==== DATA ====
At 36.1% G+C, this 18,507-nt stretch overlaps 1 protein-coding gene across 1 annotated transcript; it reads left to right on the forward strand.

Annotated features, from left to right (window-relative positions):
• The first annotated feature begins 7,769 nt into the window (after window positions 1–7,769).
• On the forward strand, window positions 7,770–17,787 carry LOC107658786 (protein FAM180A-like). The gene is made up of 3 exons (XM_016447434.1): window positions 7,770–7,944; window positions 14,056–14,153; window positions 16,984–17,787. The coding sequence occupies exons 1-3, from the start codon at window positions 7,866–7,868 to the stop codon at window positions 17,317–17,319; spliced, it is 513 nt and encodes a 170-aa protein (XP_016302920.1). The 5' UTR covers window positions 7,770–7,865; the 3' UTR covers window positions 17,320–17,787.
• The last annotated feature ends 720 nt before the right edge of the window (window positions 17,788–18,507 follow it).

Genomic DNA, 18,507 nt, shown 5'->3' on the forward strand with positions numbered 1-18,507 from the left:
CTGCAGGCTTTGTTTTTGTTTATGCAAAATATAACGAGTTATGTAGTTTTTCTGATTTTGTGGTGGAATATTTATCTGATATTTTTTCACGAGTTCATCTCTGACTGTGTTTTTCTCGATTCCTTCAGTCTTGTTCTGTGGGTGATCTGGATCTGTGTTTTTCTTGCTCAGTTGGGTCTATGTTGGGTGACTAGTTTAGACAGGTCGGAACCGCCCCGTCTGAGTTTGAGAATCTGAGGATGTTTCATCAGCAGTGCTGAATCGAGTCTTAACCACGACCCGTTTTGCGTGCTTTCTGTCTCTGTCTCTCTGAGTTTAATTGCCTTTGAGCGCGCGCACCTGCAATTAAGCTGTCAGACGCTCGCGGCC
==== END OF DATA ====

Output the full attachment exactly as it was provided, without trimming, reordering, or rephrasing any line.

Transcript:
At 36.1% G+C, this 18,507-nt stretch overlaps 1 protein-coding gene across 1 annotated transcript; it reads left to right on the forward strand.

Annotated features, from left to right (window-relative positions):
• The first annotated feature begins 7,769 nt into the window (after window positions 1–7,769).
• On the forward strand, window positions 7,770–17,787 carry LOC107658786 (protein FAM180A-like). The gene is made up of 3 exons (XM_016447434.1): window positions 7,770–7,944; window positions 14,056–14,153; window positions 16,984–17,787. The coding sequence occupies exons 1-3, from the start codon at window positions 7,866–7,868 to the stop codon at window positions 17,317–17,319; spliced, it is 513 nt and encodes a 170-aa protein (XP_016302920.1). The 5' UTR covers window positions 7,770–7,865; the 3' UTR covers window positions 17,320–17,787.
• The last annotated feature ends 720 nt before the right edge of the window (window positions 17,788–18,507 follow it).

Genomic DNA, 18,507 nt, shown 5'->3' on the forward strand with positions numbered 1-18,507 from the left:
CTGCAGGCTTTGTTTTTGTTTATGCAAAATATAACGAGTTATGTAGTTTTTCTGATTTTGTGGTGGAATATTTATCTGATATTTTTTCACGAGTTCATCTCTGACTGTGTTTTTCTCGATTCCTTCAGTCTTGTTCTGTGGGTGATCTGGATCTGTGTTTTTCTTGCTCAGTTGGGTCTATGTTGGGTGACTAGTTTAGACAGGTCGGAACCGCCCCGTCTGAGTTTGAGAATCTGAGGATGTTTCATCAGCAGTGCTGAATCGAGTCTTAACCACGACCCGTTTTGCGTGCTTTCTGTCTCTGTCTCTCTGAGTTTAATTGCCTTTGAGCGCGCGCACCTGCAATTAAGCTGTCAGACGCTCGCGGCC